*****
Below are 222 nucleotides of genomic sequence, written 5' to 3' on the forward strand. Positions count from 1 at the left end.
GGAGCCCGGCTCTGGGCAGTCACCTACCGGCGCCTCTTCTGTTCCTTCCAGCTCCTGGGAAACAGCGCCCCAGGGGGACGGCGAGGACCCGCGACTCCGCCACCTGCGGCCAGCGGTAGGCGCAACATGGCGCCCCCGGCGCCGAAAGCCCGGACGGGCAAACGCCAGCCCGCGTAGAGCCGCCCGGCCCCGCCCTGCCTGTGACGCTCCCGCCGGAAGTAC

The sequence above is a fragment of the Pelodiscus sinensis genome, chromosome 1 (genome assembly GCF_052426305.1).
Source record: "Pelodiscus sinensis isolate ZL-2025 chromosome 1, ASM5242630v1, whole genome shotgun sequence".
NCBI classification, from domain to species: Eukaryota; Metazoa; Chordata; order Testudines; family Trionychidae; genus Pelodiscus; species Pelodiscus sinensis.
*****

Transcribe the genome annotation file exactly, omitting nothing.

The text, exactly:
Below are 222 nucleotides of genomic sequence, written 5' to 3' on the forward strand. Positions count from 1 at the left end.
GGAGCCCGGCTCTGGGCAGTCACCTACCGGCGCCTCTTCTGTTCCTTCCAGCTCCTGGGAAACAGCGCCCCAGGGGGACGGCGAGGACCCGCGACTCCGCCACCTGCGGCCAGCGGTAGGCGCAACATGGCGCCCCCGGCGCCGAAAGCCCGGACGGGCAAACGCCAGCCCGCGTAGAGCCGCCCGGCCCCGCCCTGCCTGTGACGCTCCCGCCGGAAGTAC

The sequence above is a fragment of the Pelodiscus sinensis genome, chromosome 1 (genome assembly GCF_052426305.1).
Source record: "Pelodiscus sinensis isolate ZL-2025 chromosome 1, ASM5242630v1, whole genome shotgun sequence".
NCBI classification, from domain to species: Eukaryota; Metazoa; Chordata; order Testudines; family Trionychidae; genus Pelodiscus; species Pelodiscus sinensis.